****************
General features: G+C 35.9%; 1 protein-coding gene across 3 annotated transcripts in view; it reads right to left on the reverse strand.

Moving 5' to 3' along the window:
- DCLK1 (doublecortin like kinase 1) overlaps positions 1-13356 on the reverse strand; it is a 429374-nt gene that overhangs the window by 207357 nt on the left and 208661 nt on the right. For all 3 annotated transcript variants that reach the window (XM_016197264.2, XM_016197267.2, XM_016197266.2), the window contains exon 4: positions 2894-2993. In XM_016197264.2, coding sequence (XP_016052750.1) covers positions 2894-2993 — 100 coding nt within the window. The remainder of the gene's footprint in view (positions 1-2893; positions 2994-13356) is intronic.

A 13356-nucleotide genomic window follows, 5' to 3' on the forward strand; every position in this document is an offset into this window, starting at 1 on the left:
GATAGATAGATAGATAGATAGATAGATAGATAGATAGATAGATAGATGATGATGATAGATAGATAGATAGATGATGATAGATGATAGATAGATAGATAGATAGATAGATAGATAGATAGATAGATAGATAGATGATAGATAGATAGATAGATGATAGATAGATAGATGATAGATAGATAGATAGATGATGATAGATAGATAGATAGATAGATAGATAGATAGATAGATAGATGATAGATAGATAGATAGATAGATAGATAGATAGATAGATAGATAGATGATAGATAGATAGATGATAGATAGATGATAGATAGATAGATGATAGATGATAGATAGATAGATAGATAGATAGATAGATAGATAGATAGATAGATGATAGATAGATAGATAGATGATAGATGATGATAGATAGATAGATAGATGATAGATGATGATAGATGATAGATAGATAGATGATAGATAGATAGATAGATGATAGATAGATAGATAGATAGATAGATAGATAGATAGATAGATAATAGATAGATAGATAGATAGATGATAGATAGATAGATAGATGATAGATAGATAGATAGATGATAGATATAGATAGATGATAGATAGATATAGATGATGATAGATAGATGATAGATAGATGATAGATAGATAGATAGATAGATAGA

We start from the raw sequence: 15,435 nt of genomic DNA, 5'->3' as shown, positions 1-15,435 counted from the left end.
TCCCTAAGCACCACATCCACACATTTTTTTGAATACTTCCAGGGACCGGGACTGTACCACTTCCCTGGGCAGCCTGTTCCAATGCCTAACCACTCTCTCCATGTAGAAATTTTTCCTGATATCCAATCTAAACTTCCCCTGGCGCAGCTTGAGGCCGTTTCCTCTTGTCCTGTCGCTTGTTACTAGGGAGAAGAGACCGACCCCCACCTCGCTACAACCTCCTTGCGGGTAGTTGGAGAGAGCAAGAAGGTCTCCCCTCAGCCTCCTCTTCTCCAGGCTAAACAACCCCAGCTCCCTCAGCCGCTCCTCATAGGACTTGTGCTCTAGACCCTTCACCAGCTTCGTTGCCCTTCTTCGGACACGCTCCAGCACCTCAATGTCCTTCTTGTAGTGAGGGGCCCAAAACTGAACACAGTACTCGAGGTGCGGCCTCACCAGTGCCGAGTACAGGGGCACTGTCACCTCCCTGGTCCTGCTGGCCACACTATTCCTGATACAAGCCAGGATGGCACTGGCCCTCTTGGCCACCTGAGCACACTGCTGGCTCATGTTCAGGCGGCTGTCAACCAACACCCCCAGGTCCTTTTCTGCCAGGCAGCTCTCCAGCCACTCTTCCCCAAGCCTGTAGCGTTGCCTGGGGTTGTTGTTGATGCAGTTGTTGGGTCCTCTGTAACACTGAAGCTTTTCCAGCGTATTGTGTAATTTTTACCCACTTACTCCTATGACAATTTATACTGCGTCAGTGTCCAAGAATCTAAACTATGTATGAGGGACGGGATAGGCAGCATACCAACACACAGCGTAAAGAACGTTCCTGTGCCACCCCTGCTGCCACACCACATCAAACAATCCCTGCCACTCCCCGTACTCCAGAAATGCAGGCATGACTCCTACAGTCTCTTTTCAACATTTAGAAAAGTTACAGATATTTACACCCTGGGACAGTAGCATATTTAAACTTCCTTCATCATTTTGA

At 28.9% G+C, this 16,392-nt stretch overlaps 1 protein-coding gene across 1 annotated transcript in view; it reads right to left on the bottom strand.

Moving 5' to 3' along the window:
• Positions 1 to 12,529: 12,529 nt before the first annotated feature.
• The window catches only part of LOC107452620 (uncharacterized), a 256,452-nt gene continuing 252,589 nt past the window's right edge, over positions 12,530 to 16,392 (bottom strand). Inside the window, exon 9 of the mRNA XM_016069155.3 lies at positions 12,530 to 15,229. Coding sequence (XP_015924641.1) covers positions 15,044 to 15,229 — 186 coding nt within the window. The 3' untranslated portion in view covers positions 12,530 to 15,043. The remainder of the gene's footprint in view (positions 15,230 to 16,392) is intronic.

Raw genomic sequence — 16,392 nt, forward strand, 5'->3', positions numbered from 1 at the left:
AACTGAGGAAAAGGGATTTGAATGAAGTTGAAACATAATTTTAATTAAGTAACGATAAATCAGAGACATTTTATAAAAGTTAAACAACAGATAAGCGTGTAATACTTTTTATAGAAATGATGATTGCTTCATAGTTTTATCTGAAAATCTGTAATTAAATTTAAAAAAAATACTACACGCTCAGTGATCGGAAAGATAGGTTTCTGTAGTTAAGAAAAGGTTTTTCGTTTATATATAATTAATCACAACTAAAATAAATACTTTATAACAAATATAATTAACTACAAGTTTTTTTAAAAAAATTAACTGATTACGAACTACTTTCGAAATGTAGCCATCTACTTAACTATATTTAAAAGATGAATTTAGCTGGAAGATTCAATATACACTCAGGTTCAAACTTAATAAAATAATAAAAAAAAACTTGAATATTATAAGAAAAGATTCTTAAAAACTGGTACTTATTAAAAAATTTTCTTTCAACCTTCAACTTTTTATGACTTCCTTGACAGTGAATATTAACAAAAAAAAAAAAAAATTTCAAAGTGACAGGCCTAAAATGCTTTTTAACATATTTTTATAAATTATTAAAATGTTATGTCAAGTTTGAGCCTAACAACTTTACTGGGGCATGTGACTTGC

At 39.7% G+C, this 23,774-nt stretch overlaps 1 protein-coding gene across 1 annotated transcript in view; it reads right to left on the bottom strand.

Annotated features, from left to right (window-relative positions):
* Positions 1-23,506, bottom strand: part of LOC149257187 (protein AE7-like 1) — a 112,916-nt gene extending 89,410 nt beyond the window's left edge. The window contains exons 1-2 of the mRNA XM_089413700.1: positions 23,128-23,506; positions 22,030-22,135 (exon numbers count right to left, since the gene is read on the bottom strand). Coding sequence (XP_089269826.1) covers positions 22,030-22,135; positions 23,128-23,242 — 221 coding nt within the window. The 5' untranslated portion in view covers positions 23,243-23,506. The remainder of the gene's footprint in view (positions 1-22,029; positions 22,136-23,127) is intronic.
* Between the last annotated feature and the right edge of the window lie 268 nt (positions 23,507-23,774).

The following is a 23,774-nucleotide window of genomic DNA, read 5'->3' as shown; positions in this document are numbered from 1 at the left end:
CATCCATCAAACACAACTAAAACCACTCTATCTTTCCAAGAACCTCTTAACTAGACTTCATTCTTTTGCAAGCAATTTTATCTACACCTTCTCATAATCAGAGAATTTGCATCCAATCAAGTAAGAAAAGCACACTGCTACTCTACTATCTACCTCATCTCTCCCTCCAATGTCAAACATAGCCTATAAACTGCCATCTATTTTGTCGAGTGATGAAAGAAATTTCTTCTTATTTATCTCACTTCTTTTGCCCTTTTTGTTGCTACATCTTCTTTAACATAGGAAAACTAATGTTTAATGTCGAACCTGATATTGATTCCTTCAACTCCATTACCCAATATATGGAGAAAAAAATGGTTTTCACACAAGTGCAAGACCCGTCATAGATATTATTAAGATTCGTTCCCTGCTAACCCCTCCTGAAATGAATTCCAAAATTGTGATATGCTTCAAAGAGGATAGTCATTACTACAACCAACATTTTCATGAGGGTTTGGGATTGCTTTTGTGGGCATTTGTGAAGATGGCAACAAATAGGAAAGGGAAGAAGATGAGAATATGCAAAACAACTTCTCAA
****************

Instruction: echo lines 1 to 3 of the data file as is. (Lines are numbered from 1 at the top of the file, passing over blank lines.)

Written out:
General features: G+C 35.9%; 1 protein-coding gene across 3 annotated transcripts in view; it reads right to left on the reverse strand.

Moving 5' to 3' along the window:
- DCLK1 (doublecortin like kinase 1) overlaps positions 1-13356 on the reverse strand; it is a 429374-nt gene that overhangs the window by 207357 nt on the left and 208661 nt on the right. For all 3 annotated transcript variants that reach the window (XM_016197264.2, XM_016197267.2, XM_016197266.2), the window contains exon 4: positions 2894-2993. In XM_016197264.2, coding sequence (XP_016052750.1) covers positions 2894-2993 — 100 coding nt within the window. The remainder of the gene's footprint in view (positions 1-2893; positions 2994-13356) is intronic.